Dishwashers: Dishwashers need a large amount of power to run. between 1,200-2,000. It is worth experimenting with the lowest setting on the appliance to reduce power usage. Most modern units have an “Eco-Mode” feature that will reduce power consumption. Also, try putting it on half-full mode, if it has one. This still gets the contents super clean using less energy.

Ovens: Ovens are one of the least energy-efficient appliances in the kitchen. A typical oven will consume 2,400 watts of power. Microwaves and air-fryers use less power, ranging from 500-1,600 watts.

Self-cleaning ovens are more efficient than traditional ones due to their superior insulation.

Some newer ovens may also consume less power, so it’s worth researching your specific model. Remember, you will only use your oven for a couple of hours a day so it may not be as power-hungry as you would imagine.

Smaller Kitchen Gadgets

Electric kettles: Electric kettles consume a large amount of power but only for a short time. Most modern electric kettles consume between 1,500-2,000 watts of power. This depends on how full the kettle is, so avoid overfilling to save energy. The power of kettles boiling impacts the national grid when a popular show finishes.

Coffee makers: Coffee makers vary in power usage, depending on their capacity. Most standard coffee makers will consume between 800-1,000 watts. But some larger machines can consume up to 1,500 watts or more.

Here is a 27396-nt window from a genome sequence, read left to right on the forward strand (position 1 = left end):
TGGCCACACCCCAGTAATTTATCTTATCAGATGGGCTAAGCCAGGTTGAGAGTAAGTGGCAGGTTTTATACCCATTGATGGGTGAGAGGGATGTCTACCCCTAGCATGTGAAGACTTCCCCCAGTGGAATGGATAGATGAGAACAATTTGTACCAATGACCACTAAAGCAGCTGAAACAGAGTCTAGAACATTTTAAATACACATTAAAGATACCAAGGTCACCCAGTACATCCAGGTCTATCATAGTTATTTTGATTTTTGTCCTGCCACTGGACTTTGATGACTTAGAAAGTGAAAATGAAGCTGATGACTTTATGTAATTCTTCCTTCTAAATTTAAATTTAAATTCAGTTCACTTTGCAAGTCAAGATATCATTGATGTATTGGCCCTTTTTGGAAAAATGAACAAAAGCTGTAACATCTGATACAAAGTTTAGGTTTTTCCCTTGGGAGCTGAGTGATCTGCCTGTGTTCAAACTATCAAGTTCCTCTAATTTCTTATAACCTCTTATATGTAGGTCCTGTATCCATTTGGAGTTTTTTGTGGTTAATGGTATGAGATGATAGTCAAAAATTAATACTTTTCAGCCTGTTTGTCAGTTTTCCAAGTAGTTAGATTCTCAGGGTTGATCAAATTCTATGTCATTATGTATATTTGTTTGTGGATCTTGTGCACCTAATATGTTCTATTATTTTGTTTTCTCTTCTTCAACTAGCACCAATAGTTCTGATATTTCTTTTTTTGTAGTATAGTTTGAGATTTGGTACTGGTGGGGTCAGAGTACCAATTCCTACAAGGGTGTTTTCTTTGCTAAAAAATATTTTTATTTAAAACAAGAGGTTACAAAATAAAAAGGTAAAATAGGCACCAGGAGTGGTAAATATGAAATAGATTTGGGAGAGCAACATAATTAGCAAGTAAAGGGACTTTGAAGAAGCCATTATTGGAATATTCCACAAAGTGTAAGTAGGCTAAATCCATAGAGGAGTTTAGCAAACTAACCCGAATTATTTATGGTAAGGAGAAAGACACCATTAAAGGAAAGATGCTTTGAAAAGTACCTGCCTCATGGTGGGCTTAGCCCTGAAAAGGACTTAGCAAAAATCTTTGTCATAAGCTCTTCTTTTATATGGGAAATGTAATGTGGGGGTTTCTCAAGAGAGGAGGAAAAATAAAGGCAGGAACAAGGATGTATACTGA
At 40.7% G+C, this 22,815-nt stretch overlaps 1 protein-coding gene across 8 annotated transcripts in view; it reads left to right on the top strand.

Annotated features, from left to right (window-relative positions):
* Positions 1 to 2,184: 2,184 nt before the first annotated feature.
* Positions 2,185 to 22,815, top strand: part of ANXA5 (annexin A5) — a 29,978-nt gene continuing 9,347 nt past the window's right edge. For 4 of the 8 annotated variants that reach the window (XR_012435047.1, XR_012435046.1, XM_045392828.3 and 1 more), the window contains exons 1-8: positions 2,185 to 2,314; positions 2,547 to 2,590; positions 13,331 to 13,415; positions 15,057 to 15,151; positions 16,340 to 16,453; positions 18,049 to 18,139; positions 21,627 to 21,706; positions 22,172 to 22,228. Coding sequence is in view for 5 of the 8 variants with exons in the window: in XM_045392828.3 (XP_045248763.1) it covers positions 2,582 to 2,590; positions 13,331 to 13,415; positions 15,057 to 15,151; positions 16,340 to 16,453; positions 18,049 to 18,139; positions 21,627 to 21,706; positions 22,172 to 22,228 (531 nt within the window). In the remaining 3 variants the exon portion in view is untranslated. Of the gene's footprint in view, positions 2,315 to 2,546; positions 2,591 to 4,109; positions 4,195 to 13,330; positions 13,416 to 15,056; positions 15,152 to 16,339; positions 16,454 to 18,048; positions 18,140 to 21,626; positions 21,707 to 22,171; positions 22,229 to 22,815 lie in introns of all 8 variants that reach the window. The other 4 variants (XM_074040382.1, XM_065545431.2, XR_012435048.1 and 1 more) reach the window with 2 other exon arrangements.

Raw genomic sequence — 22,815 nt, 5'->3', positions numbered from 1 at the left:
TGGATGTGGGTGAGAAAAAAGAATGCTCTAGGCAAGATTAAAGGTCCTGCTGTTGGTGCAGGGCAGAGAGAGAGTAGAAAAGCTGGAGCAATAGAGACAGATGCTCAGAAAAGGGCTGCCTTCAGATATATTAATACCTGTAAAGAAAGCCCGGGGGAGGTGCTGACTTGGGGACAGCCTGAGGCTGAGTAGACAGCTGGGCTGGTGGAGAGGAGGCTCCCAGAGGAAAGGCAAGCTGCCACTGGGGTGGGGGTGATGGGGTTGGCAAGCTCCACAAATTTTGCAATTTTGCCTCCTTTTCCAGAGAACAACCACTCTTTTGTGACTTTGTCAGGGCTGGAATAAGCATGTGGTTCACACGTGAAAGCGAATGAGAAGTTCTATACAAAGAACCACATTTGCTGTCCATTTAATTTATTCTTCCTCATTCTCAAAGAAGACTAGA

Toasters and toaster ovens: The same applies to them. High Wattage but generally for a shorter time.

Laundry Appliances

Washing Machines: Washing machines vary in power consumption, depending on the type of machine. Front-loading machines need between 500-800 watts, while top-loading machines need a little more.

Clothes Dryers: Dryers also need a significant amount of power. A typical dryer will use around 3,000-4,000 watts of power. The combination of the motor to turn the drum and the heater to dry the clothes guzzles power.

Grooming Appliances

We all like to look our best and if you are anything like me, you make use of various appliances to make it so.

Tools like nose trimmers, electric razors, and toothbrushes use tiny amounts of power. Sometimes in single figures for wattage.

But anything that generates heat needs a lot more power. So if you use curling irons, hair dryers, or straighteners, it is sensible to keep an eye on the electricity drain.

Hair dryers: Hair dryers need significant power to operate, between 1,000 and 1,800 watts.

Hair straighteners: Hair straighteners usually need around 100-200 watts of power.